Top critical review
24 people found this helpful
Bad Tempered Clavier
on 1 December 2010
I just don't get this playing. I've listened intently to every track - there are some occasional moments of 'creative' playing, but, on the whole, I feel that the playing distinctly lacks both voice and character.
The 48 are not all great works, and Hewitt has performed an admirable task in going through the motions of recording them. But I had to ask myself if she had anything special to give to the WTC, if she had 'new' ideas, if her playing projected such giving humanity that is was worth the effort of recording. The answer to each was, sadly, no, no and no.
It would be ridiculous to give a summary of each track, so overall comments will have to suffice. There was consistency here in that the whole lot sounded as if Hewitt was in a bad mood when she recorded them - there seems to be no love, despite all the wonderful claims made about her 'connection' with Bach's music (a connection I do not think she has - will review her 'Goldberg' shortly!). Each piece seemed po-faced, schoolmarm-like, as though Hewitt was playing for a college examination. Bach's monumental creative message never once shot out at me and, despite it being quite hard to make Bach sound bad, Hewitt manages to miss the message in each work. Where is the humour, the dance, the pathos, the agony, the struggle for resolution, the sense of fun, the sense of foreboding, the stillness and the empathy? It is absent in this playing, playing that reeks of narcissism, yet conveys no powerful message.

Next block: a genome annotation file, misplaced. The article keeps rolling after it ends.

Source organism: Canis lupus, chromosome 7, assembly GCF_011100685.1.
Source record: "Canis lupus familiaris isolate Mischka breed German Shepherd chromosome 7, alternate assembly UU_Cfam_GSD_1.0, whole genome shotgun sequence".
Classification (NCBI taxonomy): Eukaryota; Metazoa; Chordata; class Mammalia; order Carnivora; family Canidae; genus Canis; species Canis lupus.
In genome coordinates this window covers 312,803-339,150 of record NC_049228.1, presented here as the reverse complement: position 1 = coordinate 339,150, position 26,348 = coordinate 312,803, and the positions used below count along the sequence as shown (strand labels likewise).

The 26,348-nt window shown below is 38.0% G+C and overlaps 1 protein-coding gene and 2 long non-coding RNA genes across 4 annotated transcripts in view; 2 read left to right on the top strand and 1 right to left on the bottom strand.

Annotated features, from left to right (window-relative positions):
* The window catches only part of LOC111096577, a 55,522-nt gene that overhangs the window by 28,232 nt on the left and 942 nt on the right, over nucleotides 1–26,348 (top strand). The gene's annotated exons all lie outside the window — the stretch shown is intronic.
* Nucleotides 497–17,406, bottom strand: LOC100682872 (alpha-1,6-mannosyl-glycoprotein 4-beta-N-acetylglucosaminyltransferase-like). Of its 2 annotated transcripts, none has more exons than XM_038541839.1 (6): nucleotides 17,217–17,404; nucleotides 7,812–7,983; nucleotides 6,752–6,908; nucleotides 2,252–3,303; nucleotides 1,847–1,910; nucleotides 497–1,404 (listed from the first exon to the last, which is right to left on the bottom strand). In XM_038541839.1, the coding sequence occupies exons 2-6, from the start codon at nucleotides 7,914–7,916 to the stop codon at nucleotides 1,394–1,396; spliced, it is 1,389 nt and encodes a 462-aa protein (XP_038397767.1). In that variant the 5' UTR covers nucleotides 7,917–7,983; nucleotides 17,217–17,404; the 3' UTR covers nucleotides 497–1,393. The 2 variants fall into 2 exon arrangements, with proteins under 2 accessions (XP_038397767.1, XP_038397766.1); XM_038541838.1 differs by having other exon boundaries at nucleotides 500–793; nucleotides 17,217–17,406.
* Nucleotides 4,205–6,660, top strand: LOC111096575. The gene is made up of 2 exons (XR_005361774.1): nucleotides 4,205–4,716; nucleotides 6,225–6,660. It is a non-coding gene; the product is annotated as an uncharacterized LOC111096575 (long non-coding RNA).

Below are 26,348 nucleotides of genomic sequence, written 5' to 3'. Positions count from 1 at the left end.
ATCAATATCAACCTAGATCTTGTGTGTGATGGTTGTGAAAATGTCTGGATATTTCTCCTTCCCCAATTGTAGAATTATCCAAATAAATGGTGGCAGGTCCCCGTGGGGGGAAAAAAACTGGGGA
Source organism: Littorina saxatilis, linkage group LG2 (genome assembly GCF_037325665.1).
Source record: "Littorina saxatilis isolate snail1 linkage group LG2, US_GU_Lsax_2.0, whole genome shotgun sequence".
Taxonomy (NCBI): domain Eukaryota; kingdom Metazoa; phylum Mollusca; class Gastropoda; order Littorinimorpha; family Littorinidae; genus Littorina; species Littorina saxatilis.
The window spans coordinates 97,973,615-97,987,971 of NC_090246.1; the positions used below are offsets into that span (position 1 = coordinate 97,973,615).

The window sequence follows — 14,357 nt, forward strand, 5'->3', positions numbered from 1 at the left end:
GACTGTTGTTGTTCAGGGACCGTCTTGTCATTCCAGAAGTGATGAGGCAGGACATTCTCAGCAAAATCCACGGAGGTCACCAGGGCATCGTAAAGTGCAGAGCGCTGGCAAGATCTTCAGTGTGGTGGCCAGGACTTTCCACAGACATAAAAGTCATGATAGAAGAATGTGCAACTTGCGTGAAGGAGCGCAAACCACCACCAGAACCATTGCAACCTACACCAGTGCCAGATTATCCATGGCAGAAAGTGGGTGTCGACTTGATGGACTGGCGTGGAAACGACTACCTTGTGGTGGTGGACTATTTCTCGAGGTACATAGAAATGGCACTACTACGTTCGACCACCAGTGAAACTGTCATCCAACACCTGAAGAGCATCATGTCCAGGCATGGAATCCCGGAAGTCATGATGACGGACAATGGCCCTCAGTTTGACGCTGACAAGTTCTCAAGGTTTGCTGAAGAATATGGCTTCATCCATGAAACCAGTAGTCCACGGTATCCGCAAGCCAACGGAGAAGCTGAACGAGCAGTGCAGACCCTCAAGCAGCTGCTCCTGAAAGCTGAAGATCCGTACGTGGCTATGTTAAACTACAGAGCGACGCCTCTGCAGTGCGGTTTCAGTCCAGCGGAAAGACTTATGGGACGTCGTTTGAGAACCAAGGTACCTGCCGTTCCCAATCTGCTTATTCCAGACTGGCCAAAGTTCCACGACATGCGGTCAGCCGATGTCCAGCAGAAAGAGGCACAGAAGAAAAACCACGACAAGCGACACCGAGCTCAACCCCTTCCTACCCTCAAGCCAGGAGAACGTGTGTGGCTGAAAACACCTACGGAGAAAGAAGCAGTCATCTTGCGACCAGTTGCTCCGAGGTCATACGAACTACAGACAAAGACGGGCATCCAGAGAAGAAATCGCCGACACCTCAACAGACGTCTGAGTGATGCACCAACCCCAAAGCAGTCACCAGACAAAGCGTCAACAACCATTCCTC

Perhaps Ms. Hewitt was trying to imitate a harpsichord - her indifference to tonal nuance seems to suggest so. Or maybe, as do so many 'purists', she believe that Bach sounds best when underplayed and dull-sounding. If so, then the recording is a success.
It is interesting that Hewitt sounded more at home in the slightly quicker works - although her finger-work does not ever 'shine' enough and her fast fugal playing loses sense of fugal logic.
All I ask for in Bach playing by modern Bach players is that they convey some of the magnificence and might of Bach's intentions: majesty, flow, pulse, meter, dynamic, sensitivity, delight and humanity. I think it may be time for Hewitt to go back to the drawing board.
Terribly upsetting playing of some of music's most magnificent works.